Above a mob of acquaintances, the narrator climbs against a bitter wind, inching up the glass mountain toward a castle of pure gold that is guarded by an eagle. In it sits the beautiful enchanted symbol of happily-ever-after fairy tales. The narrator is two hundred feet above the street. Below him, his rapine acquaintances pillage among groaning knights and horses—who are apparently failed climbers of the mountain.
These acquaintances pass around a brown bottle, speak inanities, and jeer crudely at the climber. As he climbs six feet higher, it becomes evident that he is new to the neighborhood; that the people below have disturbed eyes. He tells readers, “Look for yourselves.” Hundreds of young people shoot up drugs and older people walk dogs.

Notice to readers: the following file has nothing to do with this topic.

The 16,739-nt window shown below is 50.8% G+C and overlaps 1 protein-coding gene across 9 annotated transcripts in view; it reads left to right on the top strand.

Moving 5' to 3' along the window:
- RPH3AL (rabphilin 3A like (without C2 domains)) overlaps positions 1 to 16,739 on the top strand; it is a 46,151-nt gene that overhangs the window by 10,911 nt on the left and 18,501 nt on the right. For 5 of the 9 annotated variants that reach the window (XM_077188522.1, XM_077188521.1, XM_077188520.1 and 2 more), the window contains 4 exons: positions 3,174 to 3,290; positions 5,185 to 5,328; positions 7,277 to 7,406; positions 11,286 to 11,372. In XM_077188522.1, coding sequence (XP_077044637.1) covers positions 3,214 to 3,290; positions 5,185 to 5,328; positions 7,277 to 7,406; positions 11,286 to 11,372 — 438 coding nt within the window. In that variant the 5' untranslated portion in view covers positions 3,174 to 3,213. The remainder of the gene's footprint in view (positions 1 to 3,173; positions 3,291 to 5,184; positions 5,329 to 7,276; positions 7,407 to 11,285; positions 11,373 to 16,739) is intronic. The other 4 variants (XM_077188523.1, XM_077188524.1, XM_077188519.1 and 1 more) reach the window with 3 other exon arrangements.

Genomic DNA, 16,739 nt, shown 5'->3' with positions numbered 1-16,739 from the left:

Climbing the mountain requires a good reason; the narrator’s reason is to “disenchant a symbol.” Contemporary egos still need symbols; he considers conventional literature’s arbitrary distinction between its “symbols” (nightingales) and mere contemporary “signs” (traffic lights); he sees a nightingale fly past with traffic lights affixed to its legs. From a surreal, slightly unconventional but nevertheless happily-ever-after Americanized fairy tale, he learns the conventional means of gaining the castle: that “means” is an eagle. The tale makes him afraid, but recalling a literary quotation that celebrates humankind’s imagination, he bravely follows its conventions. The eagle appears, and he uses it to reach the castle, where he claims the beautiful enchanted symbol. Unlike the aforementioned tale, the climber’s story continues: At his touch, the symbol changes into a beautiful princess, whom he promptly throws down the mountain where his acquaintances will deal with her. A final paragraph deconstructs any conventional theme or meaning that the story’s prior content may suggest.